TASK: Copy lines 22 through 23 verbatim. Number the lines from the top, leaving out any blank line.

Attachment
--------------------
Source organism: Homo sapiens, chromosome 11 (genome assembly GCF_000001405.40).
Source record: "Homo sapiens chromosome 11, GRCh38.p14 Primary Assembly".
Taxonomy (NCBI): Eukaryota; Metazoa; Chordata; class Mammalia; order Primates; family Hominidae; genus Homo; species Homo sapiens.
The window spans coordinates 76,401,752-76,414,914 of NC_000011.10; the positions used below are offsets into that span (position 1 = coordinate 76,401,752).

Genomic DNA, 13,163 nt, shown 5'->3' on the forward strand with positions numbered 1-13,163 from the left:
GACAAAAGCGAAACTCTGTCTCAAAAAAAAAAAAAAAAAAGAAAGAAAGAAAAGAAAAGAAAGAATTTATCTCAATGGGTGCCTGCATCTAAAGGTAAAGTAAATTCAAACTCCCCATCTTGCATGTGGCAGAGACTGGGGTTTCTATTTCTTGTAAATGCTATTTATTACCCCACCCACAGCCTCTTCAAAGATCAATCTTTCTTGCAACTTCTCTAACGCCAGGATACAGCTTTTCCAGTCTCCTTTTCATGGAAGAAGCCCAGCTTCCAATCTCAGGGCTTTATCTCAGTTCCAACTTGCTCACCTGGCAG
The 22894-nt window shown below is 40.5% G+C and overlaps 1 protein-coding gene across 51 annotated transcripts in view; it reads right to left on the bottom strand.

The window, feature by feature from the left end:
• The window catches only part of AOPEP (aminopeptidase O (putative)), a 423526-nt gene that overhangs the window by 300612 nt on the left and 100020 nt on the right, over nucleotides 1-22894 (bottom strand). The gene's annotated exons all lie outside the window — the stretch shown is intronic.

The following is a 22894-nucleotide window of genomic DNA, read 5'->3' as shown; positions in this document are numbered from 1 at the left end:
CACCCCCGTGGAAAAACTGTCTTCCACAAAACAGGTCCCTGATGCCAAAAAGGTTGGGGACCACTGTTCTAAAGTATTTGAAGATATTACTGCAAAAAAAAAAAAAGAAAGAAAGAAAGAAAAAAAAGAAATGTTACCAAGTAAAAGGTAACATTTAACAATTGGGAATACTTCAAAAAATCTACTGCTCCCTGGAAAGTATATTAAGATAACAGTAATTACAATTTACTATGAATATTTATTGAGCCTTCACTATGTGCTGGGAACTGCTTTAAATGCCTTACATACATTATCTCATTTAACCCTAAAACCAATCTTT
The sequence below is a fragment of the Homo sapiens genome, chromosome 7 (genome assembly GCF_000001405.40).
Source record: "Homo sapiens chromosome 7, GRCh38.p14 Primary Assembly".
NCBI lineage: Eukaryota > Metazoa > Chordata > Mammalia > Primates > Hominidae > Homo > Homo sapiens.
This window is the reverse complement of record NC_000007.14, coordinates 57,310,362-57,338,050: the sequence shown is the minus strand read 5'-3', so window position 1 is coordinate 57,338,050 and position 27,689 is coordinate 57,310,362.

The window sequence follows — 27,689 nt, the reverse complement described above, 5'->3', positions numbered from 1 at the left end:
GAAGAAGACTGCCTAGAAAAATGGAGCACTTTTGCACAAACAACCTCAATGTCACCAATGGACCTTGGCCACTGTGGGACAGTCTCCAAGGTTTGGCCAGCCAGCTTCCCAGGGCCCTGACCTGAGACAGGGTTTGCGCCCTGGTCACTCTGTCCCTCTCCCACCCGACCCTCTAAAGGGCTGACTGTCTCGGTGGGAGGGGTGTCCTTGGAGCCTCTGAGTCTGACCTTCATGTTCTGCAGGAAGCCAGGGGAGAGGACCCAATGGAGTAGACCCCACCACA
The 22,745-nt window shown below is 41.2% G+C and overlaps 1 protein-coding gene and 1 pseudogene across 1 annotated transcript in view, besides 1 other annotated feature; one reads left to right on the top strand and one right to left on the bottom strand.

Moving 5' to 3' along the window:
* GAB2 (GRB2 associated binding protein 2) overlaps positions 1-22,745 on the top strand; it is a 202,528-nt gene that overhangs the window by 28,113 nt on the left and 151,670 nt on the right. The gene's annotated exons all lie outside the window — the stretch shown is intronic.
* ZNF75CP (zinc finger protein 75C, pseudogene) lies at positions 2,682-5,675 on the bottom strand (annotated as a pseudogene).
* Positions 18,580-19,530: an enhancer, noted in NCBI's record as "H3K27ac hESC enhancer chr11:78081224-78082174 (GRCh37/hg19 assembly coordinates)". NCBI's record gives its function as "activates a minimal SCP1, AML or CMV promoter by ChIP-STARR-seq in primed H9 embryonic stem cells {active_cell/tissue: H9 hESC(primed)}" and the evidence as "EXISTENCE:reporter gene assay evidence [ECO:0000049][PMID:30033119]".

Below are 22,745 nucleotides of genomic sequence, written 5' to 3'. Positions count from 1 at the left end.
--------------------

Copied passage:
* Positions 18,580-19,530: an enhancer, noted in NCBI's record as "H3K27ac hESC enhancer chr11:78081224-78082174 (GRCh37/hg19 assembly coordinates)". NCBI's record gives its function as "activates a minimal SCP1, AML or CMV promoter by ChIP-STARR-seq in primed H9 embryonic stem cells {active_cell/tissue: H9 hESC(primed)}" and the evidence as "EXISTENCE:reporter gene assay evidence [ECO:0000049][PMID:30033119]".

Below are 22,745 nucleotides of genomic sequence, written 5' to 3'. Positions count from 1 at the left end.